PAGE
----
Tom Clarke surveys the Northamptonshire town of Corby. More precisely, he surveys the chippy, Chinese takeaway, off-licence and the swelling crowd that’s gathering outside the Kingfisher pub. Said crowd is growing increasingly bewildered at the megaton speakers that are being loaded inside it. He shakes his head.“People forget that all this exists,” he says. “People forget that north of Watford there’s a country! There’s a country with people that have jobs, or don’t have jobs, or have families with kids and buy music and buy newspapers and watch TV. They’re forgetting that there’s a whole country called England out there, and it’s an amazing place.”This is only half true. For one, most people in this country do actually live north of Watford.
And what’s happened to places like this isn’t actually ‘amazing’ at all. The Enemy got big romanticising a forgotten Britain, but it’s all looking far from rosy these days. Still, this five-date tour of smaller towns is a noble endeavour, born from a conversation driving through our noble land on the bus. The Enemy decided they wanted to eschew the high-jump taken by most bands to venues they can’t hope to fill and go back to the people and places that put them where they are. Yes, when their gigantic second (and awfully named) record ‘Music For The People’ drops in spring they’re going to play the big venues as well.
But for now they’ve been recruiting mobile numbers from their fanclub and tipping them off about 100-capacity locations where they’ll be gigging as guerrilla-style as you can with a sound system that takes a lorry to transport it.It’d all gone swimmingly as well, until Tom got overexcited with his new motorbike, drove 400 miles in 10 hours and left his hand paralysed with RSI for last night’s show in York. Instead of playing, they got back to their hotel, phoned every person up personally, got them down to the venue, played them the album and bought every single one of them a drink. Music for the people indeed.
As Coventry was the centre of the motoring industry, Corby was the equivalent for steelwork; many of the townspeople are descended from Scots who moved down to work in more hopeful times. The sniffer-dogs that patrol the Kingfisher as night falls signal that police are expecting a ruck, and the audience look to be whipped up for the same. But it’s a loving ruck all the same. When The Enemy finally arrive, the thundering squall of ‘It’s Not OK’ shakes the pub (a cousin of Brian Potter’s Phoenix Club if ever we saw one) to the point of near-collapse. It was never in doubt that this was a ferocious and soulful live band, and there’s a whiff of structural damage in the air, but Tom, Andy and Liam have rarely sounded more alive. There’s just two newies in the 30-minute set and they’re so aimed at the stadiums the Kingfisher can scarcely contain them: certainly not the single ‘No Time For Tears’, a gigantic claws-out Sabbath-tribute of a thing. It’s the superlative shoutalong ‘Sing When You’re In Love, Sing When You’re Out Of Love’ that’s going to prove their real winning ticket.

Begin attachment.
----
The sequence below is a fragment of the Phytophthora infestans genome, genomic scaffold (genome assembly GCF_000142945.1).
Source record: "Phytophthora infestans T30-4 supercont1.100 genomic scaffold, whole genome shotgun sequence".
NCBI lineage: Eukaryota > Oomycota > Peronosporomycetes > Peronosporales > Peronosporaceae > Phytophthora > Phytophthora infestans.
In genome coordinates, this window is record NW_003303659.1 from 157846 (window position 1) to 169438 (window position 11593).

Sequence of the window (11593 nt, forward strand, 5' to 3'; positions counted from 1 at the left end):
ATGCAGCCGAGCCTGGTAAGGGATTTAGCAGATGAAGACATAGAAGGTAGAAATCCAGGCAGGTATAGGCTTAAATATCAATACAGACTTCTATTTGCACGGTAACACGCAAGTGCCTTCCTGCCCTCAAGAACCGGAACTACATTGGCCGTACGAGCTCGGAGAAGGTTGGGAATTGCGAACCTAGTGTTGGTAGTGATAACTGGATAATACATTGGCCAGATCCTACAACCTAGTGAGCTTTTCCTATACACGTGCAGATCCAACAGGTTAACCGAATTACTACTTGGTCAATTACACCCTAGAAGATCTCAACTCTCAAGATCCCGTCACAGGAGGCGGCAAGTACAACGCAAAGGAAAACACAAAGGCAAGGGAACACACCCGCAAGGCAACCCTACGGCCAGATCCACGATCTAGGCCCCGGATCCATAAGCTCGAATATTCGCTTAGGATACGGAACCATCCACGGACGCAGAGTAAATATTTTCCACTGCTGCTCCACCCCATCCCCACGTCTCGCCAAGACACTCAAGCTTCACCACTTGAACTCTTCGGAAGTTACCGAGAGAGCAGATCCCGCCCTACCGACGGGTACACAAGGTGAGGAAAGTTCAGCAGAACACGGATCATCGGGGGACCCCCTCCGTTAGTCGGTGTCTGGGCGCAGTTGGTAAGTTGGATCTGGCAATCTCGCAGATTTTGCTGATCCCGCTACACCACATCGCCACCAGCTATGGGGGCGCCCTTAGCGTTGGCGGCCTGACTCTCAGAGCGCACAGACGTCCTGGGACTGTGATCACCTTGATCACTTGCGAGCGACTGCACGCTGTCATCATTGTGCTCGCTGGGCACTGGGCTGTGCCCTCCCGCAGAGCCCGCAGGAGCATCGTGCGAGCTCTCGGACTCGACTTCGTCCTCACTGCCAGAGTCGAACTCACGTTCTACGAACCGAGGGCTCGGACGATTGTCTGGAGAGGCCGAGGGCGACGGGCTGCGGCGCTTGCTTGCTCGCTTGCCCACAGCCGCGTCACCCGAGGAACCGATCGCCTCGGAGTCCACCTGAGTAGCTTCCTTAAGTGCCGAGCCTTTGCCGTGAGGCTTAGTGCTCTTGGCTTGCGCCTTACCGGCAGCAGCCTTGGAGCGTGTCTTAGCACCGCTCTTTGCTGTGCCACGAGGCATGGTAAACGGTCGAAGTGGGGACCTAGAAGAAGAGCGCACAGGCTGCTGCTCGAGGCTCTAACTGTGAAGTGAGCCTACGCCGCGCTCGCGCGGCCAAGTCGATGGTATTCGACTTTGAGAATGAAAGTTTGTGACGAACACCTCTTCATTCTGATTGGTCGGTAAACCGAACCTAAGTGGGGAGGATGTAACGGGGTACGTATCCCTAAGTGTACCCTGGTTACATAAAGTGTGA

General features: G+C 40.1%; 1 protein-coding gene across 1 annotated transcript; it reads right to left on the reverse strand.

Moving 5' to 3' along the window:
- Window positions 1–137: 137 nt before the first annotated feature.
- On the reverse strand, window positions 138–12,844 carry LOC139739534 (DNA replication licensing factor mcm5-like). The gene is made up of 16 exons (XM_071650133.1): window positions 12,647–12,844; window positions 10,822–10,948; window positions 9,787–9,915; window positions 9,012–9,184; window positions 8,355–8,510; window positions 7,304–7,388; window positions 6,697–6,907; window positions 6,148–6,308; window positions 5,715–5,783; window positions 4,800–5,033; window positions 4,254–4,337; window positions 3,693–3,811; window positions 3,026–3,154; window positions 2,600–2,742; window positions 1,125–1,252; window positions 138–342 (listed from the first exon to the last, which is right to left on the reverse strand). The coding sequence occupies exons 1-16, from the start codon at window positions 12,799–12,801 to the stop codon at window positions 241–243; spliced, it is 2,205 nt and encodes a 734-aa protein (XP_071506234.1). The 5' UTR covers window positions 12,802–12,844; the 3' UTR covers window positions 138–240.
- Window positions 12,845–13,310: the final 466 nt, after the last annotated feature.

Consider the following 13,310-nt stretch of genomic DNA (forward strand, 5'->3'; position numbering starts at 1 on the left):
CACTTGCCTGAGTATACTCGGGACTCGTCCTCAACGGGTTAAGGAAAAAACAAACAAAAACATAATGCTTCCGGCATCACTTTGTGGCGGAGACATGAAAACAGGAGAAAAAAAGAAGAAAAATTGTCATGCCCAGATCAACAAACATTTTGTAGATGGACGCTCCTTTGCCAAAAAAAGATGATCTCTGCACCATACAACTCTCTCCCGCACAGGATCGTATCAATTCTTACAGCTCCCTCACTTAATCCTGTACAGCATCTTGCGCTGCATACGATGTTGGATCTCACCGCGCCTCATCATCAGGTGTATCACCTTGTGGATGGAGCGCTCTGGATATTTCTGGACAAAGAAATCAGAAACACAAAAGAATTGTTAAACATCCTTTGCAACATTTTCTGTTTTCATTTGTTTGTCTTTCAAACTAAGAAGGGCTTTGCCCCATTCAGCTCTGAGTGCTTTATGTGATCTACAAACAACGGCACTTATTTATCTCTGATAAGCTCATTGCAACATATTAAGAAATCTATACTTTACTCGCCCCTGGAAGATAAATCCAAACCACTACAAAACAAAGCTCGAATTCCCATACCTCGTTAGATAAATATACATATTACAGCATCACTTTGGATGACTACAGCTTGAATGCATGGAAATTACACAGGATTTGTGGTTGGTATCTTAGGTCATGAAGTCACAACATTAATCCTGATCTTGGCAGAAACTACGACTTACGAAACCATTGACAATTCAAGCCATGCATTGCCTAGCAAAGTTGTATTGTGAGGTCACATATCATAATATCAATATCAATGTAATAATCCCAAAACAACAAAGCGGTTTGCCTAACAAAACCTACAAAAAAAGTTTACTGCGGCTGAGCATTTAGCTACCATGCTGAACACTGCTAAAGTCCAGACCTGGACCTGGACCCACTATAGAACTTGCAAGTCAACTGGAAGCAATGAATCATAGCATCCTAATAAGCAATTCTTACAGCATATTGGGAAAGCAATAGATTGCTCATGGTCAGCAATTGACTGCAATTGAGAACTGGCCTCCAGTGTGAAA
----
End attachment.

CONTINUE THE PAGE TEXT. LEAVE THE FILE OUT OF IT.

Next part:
And as Tom dedicates the final ‘You’re Not Alone’ to the redundant heavy-industry workers, it’s clear that The Enemy’s message of keeping your chin up through sour times is only going to be more prescient given what’s happened since they first broke out. What’s not yet clear is whether this is what people want from rock’n’roll at this point, or whether it should – as Eagles Of Death Metal would say – make you forget your job, whether you’ve got one or not. If they’ve judged the mood right, though, The Enemy are about to have one brilliant recession.